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Author Topic: polygons and cre8or  (Read 6938 times)

wedgehead

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polygons and cre8or
« on: November 01, 2008, 05:05:49 am »

I'm about waist-deep in anim8or and I'm starting to wonder what I should expect from cre8or's game engine. I have a graphics card and all and can set most games at medium quality, sometimes higher, depending on the game. I can play Quake 4 with all the graphics settings at high.
I read somewhere, either here or in a tutorial, that I should try to stay below 2000 on the poly count for my models - I understood this to be an average figure. Is that the average for any one piece of a model, or the whole model? Say, a character, with moving limbs, etc?
(I have already downloaded cre8or and most of the tutorials.)
It would be a real drag to get all the way to the game making phase and find out my models are too complex, or far to inferior to what they could have been, understand?

P.S.  In case you need to know, I have a  Pent 4, 64 bit dual core chip, but its running 32 bit Vista. 1.5 Mb Ram, and a GT 7300 graphics card - it's a two year old e-machines. I've been using a flash drive as my virtual memory - that seems to have helped speed my system up a little, especially when I'm moving a lot of files around, but I can't say I noticed a diference when playing a high graphics game.
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huhftyuu

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Re: polygons and cre8or
« Reply #1 on: November 01, 2008, 05:46:07 am »

Vista alone will give you problems.


I can't give you an idea of what 2000 polys is,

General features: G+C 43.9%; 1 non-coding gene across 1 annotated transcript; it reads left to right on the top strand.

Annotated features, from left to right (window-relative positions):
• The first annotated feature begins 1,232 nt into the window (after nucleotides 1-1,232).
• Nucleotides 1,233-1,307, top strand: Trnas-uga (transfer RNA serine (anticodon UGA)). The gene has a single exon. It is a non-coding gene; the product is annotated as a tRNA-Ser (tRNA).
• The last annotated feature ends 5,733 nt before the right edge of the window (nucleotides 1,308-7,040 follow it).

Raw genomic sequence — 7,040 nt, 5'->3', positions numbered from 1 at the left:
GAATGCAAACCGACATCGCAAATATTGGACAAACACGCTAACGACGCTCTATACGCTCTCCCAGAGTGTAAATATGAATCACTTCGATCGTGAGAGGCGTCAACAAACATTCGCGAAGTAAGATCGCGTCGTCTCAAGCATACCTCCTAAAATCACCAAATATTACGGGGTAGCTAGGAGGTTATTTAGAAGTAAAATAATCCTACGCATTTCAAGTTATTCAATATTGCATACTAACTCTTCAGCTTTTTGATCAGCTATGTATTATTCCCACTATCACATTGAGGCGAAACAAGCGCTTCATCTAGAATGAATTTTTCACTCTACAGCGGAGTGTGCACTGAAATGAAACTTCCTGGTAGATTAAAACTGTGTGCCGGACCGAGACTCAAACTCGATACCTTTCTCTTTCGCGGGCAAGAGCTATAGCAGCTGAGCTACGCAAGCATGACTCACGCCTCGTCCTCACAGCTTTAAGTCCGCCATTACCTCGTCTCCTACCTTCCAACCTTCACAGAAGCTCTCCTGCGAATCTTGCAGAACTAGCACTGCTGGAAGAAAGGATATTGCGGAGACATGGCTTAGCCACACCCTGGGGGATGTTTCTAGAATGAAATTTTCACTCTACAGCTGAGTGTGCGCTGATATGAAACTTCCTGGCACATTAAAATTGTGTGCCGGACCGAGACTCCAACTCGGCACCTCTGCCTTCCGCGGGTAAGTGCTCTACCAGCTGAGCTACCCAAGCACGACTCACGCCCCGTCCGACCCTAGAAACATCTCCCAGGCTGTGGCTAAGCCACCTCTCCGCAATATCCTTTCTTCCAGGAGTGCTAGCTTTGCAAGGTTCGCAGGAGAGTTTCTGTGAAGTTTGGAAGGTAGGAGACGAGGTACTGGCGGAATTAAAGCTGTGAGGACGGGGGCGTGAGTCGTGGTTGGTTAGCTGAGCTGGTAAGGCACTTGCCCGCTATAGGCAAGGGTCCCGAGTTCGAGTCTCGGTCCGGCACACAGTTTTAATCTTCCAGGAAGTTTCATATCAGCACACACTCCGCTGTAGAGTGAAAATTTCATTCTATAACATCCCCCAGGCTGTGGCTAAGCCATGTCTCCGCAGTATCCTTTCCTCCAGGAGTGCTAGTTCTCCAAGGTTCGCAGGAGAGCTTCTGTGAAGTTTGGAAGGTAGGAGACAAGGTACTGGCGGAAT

I don't even know how to find out how many polys there are   <--- noob
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Dosser

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Re: polygons and cre8or
« Reply #2 on: November 01, 2008, 06:16:07 am »

The real limit would be for the whole scene. And that limit would be dependent on hardware / efficiency of program.

However, the limit per scene might be hard to control: since the game might have hundreds of monsters on screen at once (depending on how the game works).

I'd say it depends on how 'important' the model is. For example: if the player's gun is going to take up the bottom of the screen, be in every scene, be close up, and take up large portions of the screen, obviously you can invest a fair few polys in it: possibly 1000-2000 would be a fair guide. An enemy's gun, which will be further away, smaller, less important and less visible anyway, might be less than 50 polygons. The monster himself might take 1500-3500 for a first person shooter, but in a top down role playing game he might be far less detailed: since more enemies are on screen at once, and they will be smaller anyway. A strategy game might aim for 50 or less polygons: where hundreds of grunts need to be seen.